New scams to understand and avoid

Learn how to avoid the sometimes sophisticated ways that scammers try to get money and information.
Courtesy of the Yolo County District Attorney’s Office

Support Local Journalism

LOGIN
REGISTER

Wally Pearce

Winters Elder Day Council 

It never ends. Scammers are again at work trying to get access to your private information and money. Here’s one that goes to show just how creative these scammers are. The Federal Trade Commission (FTC) is getting reports that callers claiming to be from Medicare and Social Security are asking people for their Medicare numbers, Social Security numbers, and other personal information…in exchange for DNA testing kits.

The callers might say the test is a free way to get early diagnoses for diseases like cancer, or just that it’s a free test, so why not take it? But the truth is, Medicare and Social Security does not market DNA testing kits to the general public.

This is yet another government impostor scam. In this example, as in others, scammers may give what seems like a believable explanation for needing your information. But before you give anyone your personal information or a swab from your cheek, consider these tips to help you spot and avoid these kinds of scams:

  • Government agencies will rarely, if ever, call you. If they do, it will be after they send you a letter – or to return a call you made to them. But anytime the “government” caller demands information (or payment by wire transfer or gift card), that’s a scam.
  • Don’t trust caller ID. Scammers use technology to hide their real number but show one that seems legit. So, if the caller ID shows a 202 area code, or says “government” or “Washington, DC,” don’t take that at face value. It could be anyone calling from anywhere.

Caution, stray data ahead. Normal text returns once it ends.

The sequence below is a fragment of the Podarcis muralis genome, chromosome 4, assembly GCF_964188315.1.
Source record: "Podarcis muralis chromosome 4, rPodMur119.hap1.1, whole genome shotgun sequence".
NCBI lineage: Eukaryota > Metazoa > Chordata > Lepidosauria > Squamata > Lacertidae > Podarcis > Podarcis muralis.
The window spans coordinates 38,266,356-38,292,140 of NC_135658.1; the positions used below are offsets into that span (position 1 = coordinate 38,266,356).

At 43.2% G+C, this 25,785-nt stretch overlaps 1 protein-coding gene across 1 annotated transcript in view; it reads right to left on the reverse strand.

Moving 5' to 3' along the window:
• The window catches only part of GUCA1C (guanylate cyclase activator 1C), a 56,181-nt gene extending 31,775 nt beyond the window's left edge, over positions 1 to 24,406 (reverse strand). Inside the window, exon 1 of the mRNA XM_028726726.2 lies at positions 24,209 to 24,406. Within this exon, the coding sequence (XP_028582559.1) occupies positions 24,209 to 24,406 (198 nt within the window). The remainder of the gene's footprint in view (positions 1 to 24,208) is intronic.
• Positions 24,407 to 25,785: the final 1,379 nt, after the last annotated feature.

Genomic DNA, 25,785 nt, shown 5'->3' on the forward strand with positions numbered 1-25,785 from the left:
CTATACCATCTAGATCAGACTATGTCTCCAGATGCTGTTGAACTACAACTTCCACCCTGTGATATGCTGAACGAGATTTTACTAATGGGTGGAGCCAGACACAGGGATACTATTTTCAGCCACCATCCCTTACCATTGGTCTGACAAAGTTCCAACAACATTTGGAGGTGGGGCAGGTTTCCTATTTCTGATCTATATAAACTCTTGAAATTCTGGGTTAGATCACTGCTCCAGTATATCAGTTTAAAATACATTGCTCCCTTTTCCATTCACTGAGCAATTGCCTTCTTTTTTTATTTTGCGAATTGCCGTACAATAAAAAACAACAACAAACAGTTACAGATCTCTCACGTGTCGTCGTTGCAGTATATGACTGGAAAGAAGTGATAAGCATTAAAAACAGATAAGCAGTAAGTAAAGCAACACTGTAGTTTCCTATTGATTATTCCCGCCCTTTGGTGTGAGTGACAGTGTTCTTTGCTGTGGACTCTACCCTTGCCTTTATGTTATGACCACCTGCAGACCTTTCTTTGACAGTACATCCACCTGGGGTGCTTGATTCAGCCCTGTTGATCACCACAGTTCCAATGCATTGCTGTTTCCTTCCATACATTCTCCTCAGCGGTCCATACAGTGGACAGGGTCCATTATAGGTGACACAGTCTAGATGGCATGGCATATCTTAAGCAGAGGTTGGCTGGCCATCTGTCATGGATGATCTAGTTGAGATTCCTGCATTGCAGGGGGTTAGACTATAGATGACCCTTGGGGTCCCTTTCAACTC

• Never give anyone who calls or approaches you out of the blue information like your Medicare, bank account, credit card or Social Security number. Scammers can use your information, steal your identity, get credit in your name and take your money.

Scammers sometimes pretend to be government officials to get you to send them money. They might promise lottery winnings if you pay “taxes” or other fees, or they might threaten you with arrest or a lawsuit if you don’t pay a supposed debt. Regardless of their tactics, their goal is the same: to get you to send them money.

Don’t do it. Federal government agencies and federal employees will not ask people to send money for prizes or unpaid loans. Nor are they permitted to ask you to wire money or add money to a prepaid debit card to pay for anything.

Don’t forget, report government imposters and other scams to the Winters Police Department at 530-795-2261.

 ]]>

Total
178
Shares
Leave a Reply

Your email address will not be published.

Previous Article

September Programs at the Winters Community Library and Esparto Regional Library

Next Article
blank

Winters JUSD School Board: Sept 5, 2019 Meeting Agenda

Related Posts